October 5, 2011

Following an initiative of the International Raoul Wallenberg Foundation (IRWF), several U.S. State Governors have declared October 5, 2011 as Raoul Wallenberg Day

Thirty years ago on this very day Raoul Wallenberg, a Swedish diplomat who disappeared in January 1945 after saving the lives of tens of thousands condemned to certain death by the Nazis during World War II, became the second person in history to be awarded Honorary U.S. Citizenship by the U.S. Congress.

Back in 2005, the IRWF initiated a campaign aimed at obtaining official proclamations of “Wallenberg Days” across the United States. The State of New Jersey is proclaiming Raoul Wallenberg Day for the fourth time and in the official proclamation Governor Chris Christie declares, “Raoul Wallenberg is recognized as an incomparable example and inspiration for all who fight for justice.”

This commemorative date is celebrated every year in the State of New York and this year will be observed in the States of Connecticut, Illinois, Maine, Missouri, Maryland, New Jersey, New Mexico, Utah and West Virginia. “Wallenberg Days” are internationally recognized and are commemorated in various countries including Canada and Argentina.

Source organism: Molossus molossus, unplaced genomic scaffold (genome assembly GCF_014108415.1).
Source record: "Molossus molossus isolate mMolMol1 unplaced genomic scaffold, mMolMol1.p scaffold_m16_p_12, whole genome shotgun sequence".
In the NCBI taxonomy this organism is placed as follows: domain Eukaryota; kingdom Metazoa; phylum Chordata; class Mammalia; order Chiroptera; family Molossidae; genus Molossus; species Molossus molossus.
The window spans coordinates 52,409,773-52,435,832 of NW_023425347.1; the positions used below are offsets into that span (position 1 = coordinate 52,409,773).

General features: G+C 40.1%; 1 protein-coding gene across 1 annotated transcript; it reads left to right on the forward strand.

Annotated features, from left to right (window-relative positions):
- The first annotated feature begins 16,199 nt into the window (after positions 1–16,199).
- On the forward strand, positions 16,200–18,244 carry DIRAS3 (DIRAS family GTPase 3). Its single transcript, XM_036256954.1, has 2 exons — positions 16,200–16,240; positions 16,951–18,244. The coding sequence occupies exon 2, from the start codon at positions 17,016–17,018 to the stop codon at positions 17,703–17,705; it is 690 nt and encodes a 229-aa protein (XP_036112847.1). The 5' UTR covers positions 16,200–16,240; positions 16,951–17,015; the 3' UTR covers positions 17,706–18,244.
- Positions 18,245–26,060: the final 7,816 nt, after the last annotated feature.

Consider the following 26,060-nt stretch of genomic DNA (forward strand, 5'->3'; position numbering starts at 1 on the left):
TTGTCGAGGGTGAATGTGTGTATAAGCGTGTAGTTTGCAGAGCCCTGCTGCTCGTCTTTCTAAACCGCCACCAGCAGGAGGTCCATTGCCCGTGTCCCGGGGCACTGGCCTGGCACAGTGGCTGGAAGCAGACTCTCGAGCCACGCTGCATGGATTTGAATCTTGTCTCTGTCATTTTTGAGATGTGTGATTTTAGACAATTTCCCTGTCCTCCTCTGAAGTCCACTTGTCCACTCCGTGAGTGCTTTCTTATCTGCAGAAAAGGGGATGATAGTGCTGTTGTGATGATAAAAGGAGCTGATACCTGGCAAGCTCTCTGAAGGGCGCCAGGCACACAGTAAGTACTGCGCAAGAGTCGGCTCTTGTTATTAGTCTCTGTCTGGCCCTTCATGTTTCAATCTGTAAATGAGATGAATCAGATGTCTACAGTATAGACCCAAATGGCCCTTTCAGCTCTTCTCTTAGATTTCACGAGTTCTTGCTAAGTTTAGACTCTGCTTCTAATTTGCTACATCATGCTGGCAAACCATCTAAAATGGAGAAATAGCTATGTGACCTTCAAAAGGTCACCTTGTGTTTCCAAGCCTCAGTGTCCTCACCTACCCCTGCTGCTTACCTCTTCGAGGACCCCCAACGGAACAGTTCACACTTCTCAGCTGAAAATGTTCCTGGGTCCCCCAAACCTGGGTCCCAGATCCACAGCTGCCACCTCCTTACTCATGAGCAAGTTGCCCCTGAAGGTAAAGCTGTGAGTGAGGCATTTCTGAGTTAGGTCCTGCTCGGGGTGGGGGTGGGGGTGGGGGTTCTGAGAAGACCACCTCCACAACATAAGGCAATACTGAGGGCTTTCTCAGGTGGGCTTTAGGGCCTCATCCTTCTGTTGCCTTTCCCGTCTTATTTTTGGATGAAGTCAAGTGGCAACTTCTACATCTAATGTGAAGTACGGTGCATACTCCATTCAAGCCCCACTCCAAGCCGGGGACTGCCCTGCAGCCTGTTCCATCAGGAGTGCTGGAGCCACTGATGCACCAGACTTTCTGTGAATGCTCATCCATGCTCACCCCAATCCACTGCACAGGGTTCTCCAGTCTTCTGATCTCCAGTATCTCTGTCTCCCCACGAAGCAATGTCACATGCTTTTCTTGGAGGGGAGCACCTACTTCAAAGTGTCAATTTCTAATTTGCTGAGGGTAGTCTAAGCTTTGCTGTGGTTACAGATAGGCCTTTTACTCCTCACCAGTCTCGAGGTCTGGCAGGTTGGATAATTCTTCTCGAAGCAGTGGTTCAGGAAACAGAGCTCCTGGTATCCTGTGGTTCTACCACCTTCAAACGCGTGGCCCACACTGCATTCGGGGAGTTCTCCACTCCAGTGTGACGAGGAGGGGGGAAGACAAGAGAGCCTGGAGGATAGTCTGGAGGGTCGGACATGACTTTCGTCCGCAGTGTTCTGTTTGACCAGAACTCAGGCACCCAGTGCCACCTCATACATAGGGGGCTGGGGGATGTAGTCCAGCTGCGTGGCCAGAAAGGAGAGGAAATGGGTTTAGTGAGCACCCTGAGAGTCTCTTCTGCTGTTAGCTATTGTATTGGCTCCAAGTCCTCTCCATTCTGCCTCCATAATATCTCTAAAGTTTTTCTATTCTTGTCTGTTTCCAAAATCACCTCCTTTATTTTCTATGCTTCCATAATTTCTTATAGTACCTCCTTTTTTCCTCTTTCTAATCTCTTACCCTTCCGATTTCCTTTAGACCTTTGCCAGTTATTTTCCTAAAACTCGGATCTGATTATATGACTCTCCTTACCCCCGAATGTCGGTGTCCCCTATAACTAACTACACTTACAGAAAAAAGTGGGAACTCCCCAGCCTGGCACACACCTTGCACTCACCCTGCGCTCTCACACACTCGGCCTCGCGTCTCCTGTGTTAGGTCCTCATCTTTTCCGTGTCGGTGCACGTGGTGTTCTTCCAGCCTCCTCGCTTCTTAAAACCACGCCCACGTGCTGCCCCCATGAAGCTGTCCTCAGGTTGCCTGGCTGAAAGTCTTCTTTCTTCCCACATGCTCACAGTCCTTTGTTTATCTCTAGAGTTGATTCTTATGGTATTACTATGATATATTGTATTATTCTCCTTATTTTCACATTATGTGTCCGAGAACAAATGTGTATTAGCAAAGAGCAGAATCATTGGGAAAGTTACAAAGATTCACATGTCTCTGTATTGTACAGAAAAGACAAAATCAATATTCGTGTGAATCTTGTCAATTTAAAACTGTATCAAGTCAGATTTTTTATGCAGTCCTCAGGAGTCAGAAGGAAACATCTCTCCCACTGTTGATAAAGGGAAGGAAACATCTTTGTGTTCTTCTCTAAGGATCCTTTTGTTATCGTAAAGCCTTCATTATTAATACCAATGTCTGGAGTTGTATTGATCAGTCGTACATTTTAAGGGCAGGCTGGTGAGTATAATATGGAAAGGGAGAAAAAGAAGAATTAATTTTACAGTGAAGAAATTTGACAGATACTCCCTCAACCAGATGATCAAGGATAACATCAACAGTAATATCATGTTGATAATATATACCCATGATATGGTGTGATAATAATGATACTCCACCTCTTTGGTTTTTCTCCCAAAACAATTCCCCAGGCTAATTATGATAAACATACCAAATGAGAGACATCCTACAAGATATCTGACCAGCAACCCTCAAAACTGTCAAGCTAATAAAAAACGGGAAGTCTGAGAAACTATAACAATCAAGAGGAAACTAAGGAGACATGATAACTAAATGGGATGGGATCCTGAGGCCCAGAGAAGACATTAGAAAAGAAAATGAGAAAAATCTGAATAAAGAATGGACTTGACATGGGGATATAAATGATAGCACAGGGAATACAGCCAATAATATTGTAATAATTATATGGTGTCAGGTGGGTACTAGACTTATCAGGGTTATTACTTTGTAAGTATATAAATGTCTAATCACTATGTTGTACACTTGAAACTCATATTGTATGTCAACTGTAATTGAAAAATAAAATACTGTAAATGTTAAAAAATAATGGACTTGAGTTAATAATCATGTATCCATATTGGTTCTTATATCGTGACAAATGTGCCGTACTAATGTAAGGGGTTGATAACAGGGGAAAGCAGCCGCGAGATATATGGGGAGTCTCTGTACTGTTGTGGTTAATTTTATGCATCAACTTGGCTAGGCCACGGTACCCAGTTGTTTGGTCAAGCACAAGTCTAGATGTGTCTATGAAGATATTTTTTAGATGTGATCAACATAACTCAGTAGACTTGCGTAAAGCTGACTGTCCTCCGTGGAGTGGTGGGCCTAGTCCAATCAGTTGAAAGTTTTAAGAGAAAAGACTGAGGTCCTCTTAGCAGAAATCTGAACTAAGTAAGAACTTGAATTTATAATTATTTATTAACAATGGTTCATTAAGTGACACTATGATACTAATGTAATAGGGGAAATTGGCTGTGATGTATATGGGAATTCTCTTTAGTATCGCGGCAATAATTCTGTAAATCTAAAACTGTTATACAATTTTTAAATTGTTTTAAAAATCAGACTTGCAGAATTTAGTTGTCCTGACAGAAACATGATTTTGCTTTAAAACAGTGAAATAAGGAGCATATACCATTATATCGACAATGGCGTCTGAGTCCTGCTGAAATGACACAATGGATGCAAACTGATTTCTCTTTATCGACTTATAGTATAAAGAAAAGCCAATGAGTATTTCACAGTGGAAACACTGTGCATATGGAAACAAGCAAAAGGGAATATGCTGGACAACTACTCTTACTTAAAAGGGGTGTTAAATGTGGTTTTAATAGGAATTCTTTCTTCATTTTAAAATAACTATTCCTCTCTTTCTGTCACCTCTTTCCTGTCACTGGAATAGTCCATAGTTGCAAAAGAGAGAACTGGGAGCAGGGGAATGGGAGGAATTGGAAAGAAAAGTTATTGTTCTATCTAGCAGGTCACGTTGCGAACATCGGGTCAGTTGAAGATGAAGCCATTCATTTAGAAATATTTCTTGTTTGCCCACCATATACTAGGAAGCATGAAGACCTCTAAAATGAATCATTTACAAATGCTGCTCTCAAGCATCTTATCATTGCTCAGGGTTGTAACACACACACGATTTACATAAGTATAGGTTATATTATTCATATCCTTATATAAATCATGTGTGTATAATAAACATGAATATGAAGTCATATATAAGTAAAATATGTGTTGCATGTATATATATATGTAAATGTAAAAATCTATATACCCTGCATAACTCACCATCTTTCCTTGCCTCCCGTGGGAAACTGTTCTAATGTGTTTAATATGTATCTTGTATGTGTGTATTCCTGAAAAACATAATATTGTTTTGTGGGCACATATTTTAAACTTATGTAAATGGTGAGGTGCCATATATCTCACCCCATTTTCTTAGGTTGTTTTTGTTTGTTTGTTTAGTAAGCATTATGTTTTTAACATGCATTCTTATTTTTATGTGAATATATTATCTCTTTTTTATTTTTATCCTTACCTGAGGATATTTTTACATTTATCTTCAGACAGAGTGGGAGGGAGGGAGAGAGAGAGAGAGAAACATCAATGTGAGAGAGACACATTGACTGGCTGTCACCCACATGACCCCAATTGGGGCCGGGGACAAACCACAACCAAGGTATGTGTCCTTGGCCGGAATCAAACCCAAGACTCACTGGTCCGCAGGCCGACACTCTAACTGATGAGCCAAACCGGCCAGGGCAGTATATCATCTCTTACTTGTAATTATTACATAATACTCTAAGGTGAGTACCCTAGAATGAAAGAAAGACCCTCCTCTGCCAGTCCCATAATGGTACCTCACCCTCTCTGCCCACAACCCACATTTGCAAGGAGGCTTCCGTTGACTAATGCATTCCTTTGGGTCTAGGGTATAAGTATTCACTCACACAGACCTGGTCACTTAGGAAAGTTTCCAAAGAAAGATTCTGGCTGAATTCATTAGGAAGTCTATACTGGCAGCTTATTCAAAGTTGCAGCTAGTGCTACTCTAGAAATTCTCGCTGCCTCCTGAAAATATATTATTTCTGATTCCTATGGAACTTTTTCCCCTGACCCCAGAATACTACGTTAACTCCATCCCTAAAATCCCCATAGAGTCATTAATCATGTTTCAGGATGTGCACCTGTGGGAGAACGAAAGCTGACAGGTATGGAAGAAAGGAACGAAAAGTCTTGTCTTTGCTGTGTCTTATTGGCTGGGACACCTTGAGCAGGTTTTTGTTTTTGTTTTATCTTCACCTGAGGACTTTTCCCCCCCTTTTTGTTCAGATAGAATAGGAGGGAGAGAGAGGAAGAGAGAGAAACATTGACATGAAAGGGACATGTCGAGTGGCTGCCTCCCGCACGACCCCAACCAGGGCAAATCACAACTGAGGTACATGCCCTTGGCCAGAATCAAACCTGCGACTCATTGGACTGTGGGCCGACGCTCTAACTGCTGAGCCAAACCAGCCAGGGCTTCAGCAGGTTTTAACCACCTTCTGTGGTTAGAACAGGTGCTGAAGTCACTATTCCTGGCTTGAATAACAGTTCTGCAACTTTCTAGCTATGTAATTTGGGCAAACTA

On this day we remember Raoul Wallenberg and all other brave Rescuers during the Holocaust, but our wish for this day is also expressed in words of the New Mexico Governor Susana Martinez “[Raoul Wallenberg Day] provides us with an opportunity to address intolerance issues in our society, become better informed, and take action against such problems;

Therefore, we encourage all schools from the participating States to dedicate a class during the month of October to Raoul Wallenberg and other brave Rescuers, and to discuss with their students the values that Rescuers represent, such as: civic courage, human dignity, liberty, justice, and equality.

Read more about our Raoul Wallenberg Days.

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